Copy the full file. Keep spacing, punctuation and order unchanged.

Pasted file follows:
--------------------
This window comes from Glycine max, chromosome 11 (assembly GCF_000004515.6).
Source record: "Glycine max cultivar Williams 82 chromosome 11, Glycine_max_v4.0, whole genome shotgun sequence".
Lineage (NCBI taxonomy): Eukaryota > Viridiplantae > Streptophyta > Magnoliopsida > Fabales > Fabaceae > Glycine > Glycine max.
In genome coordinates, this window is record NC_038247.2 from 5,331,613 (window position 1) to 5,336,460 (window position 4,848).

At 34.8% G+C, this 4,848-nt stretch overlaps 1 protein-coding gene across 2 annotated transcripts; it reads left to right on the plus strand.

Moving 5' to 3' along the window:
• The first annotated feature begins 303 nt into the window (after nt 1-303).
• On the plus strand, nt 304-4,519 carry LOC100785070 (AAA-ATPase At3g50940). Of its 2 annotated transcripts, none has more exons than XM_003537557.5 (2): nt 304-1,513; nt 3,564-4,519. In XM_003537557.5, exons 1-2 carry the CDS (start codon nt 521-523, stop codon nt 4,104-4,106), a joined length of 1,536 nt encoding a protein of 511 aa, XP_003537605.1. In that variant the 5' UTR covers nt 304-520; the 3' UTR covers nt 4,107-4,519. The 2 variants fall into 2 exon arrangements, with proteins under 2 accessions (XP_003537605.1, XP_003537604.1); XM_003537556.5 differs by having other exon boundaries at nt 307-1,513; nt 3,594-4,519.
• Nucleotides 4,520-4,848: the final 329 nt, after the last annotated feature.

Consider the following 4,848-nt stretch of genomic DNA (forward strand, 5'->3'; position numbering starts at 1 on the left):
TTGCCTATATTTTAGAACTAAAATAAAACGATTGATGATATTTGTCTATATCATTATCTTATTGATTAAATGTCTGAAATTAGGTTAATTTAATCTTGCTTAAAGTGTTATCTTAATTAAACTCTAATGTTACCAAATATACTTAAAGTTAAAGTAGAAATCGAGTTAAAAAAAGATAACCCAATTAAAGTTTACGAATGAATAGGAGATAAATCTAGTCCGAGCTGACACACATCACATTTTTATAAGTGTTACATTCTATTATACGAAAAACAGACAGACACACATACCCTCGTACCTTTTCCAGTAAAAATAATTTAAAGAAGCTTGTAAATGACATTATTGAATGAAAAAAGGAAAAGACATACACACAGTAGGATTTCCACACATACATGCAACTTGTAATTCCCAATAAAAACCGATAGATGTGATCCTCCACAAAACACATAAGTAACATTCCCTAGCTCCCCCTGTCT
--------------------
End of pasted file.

This window comes from Glycine max, chromosome 11 (assembly GCF_000004515.6).
Source record: "Glycine max cultivar Williams 82 chromosome 11, Glycine_max_v4.0, whole genome shotgun sequence".
Lineage (NCBI taxonomy): Eukaryota > Viridiplantae > Streptophyta > Magnoliopsida > Fabales > Fabaceae > Glycine > Glycine max.
In genome coordinates, this window is record NC_038247.2 from 5,331,613 (window position 1) to 5,336,460 (window position 4,848).

At 34.8% G+C, this 4,848-nt stretch overlaps 1 protein-coding gene across 2 annotated transcripts; it reads left to right on the plus strand.

Moving 5' to 3' along the window:
• The first annotated feature begins 303 nt into the window (after nt 1-303).
• On the plus strand, nt 304-4,519 carry LOC100785070 (AAA-ATPase At3g50940). Of its 2 annotated transcripts, none has more exons than XM_003537557.5 (2): nt 304-1,513; nt 3,564-4,519. In XM_003537557.5, exons 1-2 carry the CDS (start codon nt 521-523, stop codon nt 4,104-4,106), a joined length of 1,536 nt encoding a protein of 511 aa, XP_003537605.1. In that variant the 5' UTR covers nt 304-520; the 3' UTR covers nt 4,107-4,519. The 2 variants fall into 2 exon arrangements, with proteins under 2 accessions (XP_003537605.1, XP_003537604.1); XM_003537556.5 differs by having other exon boundaries at nt 307-1,513; nt 3,594-4,519.
• Nucleotides 4,520-4,848: the final 329 nt, after the last annotated feature.

Consider the following 4,848-nt stretch of genomic DNA (forward strand, 5'->3'; position numbering starts at 1 on the left):
TTGCCTATATTTTAGAACTAAAATAAAACGATTGATGATATTTGTCTATATCATTATCTTATTGATTAAATGTCTGAAATTAGGTTAATTTAATCTTGCTTAAAGTGTTATCTTAATTAAACTCTAATGTTACCAAATATACTTAAAGTTAAAGTAGAAATCGAGTTAAAAAAAGATAACCCAATTAAAGTTTACGAATGAATAGGAGATAAATCTAGTCCGAGCTGACACACATCACATTTTTATAAGTGTTACATTCTATTATACGAAAAACAGACAGACACACATACCCTCGTACCTTTTCCAGTAAAAATAATTTAAAGAAGCTTGTAAATGACATTATTGAATGAAAAAAGGAAAAGACATACACACAGTAGGATTTCCACACATACATGCAACTTGTAATTCCCAATAAAAACCGATAGATGTGATCCTCCACAAAACACATAAGTAACATTCCCTAGCTCCCCCTGTCT